Nigel and I rode on to the first rest stop through the rain. As we arrived it started to clear. Hannah was there and feeling really sorry for herself. Sal had not fixed her bike yet. She had so wanted to start well on the ride. I gave her a hug and tried to cheer her up. However, I really needed to flush my buffers. Nigel said he would look after Hannah for a moment and off I went. Of course, there was a line at all three loos, so it was a few minutes before I got back. Nigel said he had taken care of everything. Hannah was already back on the "party bus" and being taken ahead to the lunch rest stop. Sal promised to fix the bike before we got to lunch so Hannah could ride in the afternoon.

Nigel and I rode on through wonderful rolling countryside, enjoying the thrill of two recumbents riding together, catching up with the upright bikes one after the next. Recumbents are noticeably faster on downhills (aerodynamics) and the momentum can often carry you up the next uphill in a higher gear (and so faster), as long as it is not too long.

The weather really started to clear by now, and Nigel and I rode the last few miles into the lunch rest stop thinking about sun screen. As we arrived Hannah was there cheering us in, and all smiles. Sal had fixed her bike, and would I please hurry up and eat so we could get out there and RIDE!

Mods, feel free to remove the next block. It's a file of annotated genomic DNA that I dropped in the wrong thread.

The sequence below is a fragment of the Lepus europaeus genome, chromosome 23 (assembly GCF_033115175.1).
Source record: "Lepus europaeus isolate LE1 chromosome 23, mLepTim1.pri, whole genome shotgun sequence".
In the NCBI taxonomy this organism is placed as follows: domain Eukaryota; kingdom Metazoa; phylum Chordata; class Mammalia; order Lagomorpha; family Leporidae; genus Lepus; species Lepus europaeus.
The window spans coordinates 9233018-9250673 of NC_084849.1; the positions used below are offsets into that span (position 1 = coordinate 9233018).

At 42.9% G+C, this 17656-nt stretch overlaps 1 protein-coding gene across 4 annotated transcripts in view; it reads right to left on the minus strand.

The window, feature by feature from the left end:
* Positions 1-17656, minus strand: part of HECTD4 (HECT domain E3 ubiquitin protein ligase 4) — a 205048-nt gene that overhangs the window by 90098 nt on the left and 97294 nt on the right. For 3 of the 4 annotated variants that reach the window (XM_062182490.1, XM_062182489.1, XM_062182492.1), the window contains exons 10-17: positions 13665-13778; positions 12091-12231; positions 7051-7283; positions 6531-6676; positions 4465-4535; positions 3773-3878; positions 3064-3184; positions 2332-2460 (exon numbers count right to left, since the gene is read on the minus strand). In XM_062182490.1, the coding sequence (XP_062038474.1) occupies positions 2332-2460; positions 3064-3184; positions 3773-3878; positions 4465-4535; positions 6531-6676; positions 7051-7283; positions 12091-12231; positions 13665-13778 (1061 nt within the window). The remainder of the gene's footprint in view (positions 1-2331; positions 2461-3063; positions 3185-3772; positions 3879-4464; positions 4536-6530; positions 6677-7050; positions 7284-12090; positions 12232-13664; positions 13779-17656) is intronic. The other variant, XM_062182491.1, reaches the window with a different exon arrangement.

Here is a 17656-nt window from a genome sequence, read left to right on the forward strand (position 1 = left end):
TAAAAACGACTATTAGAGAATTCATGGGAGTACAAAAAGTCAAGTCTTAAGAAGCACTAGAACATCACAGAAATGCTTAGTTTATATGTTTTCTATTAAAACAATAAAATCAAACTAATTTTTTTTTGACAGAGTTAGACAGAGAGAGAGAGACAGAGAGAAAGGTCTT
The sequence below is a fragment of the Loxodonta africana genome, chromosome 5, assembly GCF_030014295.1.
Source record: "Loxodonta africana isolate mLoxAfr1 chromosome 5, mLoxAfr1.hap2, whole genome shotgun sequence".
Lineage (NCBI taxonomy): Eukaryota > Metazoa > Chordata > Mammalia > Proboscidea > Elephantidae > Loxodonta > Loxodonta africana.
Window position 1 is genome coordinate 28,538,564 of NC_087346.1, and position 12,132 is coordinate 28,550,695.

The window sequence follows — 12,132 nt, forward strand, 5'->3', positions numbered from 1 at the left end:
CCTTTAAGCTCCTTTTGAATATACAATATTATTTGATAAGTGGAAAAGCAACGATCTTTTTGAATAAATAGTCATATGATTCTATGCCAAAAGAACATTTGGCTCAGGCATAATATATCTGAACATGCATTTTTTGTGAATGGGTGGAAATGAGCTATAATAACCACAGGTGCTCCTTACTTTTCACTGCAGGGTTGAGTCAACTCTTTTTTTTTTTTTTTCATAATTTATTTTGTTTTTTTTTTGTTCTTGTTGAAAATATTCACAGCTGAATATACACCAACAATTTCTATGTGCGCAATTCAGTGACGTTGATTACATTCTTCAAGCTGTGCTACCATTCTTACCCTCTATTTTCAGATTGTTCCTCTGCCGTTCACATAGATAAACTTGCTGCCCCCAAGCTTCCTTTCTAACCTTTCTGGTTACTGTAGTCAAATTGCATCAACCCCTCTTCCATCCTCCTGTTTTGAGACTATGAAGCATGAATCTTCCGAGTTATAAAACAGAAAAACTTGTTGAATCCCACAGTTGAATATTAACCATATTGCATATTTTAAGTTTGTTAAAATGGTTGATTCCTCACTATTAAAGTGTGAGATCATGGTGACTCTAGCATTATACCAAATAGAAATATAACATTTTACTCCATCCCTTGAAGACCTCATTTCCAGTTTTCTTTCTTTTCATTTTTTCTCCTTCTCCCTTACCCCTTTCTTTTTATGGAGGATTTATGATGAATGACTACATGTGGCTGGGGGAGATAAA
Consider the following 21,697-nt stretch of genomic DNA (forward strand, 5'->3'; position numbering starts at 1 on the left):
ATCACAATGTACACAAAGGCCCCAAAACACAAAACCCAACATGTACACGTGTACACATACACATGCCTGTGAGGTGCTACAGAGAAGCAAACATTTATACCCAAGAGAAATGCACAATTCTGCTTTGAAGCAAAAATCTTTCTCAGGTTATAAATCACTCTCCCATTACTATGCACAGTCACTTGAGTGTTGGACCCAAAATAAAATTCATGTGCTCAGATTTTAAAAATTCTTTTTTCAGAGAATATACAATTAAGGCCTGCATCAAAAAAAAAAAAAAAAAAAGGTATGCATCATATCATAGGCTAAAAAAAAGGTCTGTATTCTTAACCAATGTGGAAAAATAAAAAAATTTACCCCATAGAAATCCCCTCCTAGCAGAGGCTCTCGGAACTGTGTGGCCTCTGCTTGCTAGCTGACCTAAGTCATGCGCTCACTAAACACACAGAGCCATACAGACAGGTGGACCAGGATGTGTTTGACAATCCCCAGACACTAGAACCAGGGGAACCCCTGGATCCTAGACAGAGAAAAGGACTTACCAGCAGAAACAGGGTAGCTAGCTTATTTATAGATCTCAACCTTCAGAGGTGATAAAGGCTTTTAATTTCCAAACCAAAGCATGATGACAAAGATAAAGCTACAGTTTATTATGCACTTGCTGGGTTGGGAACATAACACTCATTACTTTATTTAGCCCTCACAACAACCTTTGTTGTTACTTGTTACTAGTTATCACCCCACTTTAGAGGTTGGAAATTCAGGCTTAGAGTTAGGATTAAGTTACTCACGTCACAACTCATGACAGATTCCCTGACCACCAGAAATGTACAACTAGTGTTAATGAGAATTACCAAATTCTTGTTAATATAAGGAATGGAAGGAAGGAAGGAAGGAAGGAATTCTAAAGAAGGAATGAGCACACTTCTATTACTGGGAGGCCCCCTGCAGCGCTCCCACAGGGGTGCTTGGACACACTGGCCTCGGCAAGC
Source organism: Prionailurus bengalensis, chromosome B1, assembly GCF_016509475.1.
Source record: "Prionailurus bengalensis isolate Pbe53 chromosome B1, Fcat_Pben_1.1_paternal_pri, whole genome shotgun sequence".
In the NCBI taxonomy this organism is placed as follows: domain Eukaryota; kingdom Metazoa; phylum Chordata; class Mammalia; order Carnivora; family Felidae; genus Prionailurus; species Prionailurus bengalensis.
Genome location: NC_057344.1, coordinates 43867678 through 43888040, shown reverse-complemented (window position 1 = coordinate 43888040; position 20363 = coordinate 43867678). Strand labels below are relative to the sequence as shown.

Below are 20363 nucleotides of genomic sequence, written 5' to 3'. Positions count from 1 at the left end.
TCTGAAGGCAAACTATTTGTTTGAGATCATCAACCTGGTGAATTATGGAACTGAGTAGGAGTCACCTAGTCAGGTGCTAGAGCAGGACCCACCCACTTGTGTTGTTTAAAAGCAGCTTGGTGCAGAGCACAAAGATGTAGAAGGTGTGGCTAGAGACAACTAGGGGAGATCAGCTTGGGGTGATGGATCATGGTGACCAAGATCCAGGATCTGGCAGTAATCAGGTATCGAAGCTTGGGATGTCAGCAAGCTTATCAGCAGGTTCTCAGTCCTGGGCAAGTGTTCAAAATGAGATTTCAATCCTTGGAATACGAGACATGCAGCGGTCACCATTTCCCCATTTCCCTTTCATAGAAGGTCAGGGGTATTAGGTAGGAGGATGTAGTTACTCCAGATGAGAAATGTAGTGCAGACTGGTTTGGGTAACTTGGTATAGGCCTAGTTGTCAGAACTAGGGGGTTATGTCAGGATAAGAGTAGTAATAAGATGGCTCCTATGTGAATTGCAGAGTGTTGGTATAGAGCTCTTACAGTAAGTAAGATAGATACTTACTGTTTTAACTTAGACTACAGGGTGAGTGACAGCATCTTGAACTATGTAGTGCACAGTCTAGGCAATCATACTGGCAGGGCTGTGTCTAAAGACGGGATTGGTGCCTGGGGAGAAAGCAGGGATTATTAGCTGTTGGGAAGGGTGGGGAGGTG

So basically, that's what we did. Nigel and I took care of outputs (peeing) and inputs (food and water) and then we rode off, with Hannah in the lead, into the afternoon.

This was now serious fun. Nigel was wonderful as a riding companion, encouraging us both and chatting with us in turn. And then we hit the hills; you can see what the riders' cue sheets said about this stretch.

Here is the elevation chart for the first day's ride (we did the 65 mile route, which follows the chart above minus the "century loop" segment). The hills where Hannah dropped me twice are shown with the red highlight. As we rode into the mid-afternoon rest stop, I was bursting with pride for Hannah (as well as with something else relevant to all well-hydrated cyclists). After answering nature's call, and as Hannah chatted, beaming to other riders. I sat through a lovely emotional moment, shedding tears of pure joy at how fabulous it was to be riding with my daughter, who was doing so well. The high lasted all the way through to now, several days later, as I write this.

We continued to ride with Nigel right through the afternoon, and then, all of a sudden, there we were, at the end of the first day's ride. Hannah had done amazingly well, had bounced back from a really disappointing start and had ridden over 30 miles. Fabulous. Unbelievable. Amazing.

To be continued ...

While you can, and if you haven't, please go ahead and sponsor Hannah or me for the Hazon 2006 New York Bike ride.